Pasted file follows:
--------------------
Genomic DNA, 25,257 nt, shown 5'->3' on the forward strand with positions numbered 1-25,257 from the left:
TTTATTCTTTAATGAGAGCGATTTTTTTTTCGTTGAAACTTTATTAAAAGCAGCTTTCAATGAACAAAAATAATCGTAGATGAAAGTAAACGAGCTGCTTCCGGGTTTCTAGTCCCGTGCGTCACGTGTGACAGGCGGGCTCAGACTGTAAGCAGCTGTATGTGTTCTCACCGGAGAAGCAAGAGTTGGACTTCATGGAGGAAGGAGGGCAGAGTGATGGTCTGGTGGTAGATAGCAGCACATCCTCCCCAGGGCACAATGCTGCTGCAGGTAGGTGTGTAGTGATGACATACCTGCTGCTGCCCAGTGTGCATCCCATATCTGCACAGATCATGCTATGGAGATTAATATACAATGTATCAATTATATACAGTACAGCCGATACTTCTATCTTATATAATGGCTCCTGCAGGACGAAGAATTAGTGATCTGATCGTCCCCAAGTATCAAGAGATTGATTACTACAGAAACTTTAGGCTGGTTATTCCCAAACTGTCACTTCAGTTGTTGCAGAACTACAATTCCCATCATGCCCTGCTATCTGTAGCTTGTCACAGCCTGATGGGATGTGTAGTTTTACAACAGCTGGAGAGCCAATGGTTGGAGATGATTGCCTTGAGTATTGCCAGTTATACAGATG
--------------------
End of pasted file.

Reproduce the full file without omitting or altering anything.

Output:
Genomic DNA, 25,257 nt, shown 5'->3' on the forward strand with positions numbered 1-25,257 from the left:
TTTATTCTTTAATGAGAGCGATTTTTTTTTCGTTGAAACTTTATTAAAAGCAGCTTTCAATGAACAAAAATAATCGTAGATGAAAGTAAACGAGCTGCTTCCGGGTTTCTAGTCCCGTGCGTCACGTGTGACAGGCGGGCTCAGACTGTAAGCAGCTGTATGTGTTCTCACCGGAGAAGCAAGAGTTGGACTTCATGGAGGAAGGAGGGCAGAGTGATGGTCTGGTGGTAGATAGCAGCACATCCTCCCCAGGGCACAATGCTGCTGCAGGTAGGTGTGTAGTGATGACATACCTGCTGCTGCCCAGTGTGCATCCCATATCTGCACAGATCATGCTATGGAGATTAATATACAATGTATCAATTATATACAGTACAGCCGATACTTCTATCTTATATAATGGCTCCTGCAGGACGAAGAATTAGTGATCTGATCGTCCCCAAGTATCAAGAGATTGATTACTACAGAAACTTTAGGCTGGTTATTCCCAAACTGTCACTTCAGTTGTTGCAGAACTACAATTCCCATCATGCCCTGCTATCTGTAGCTTGTCACAGCCTGATGGGATGTGTAGTTTTACAACAGCTGGAGAGCCAATGGTTGGAGATGATTGCCTTGAGTATTGCCAGTTATACAGATG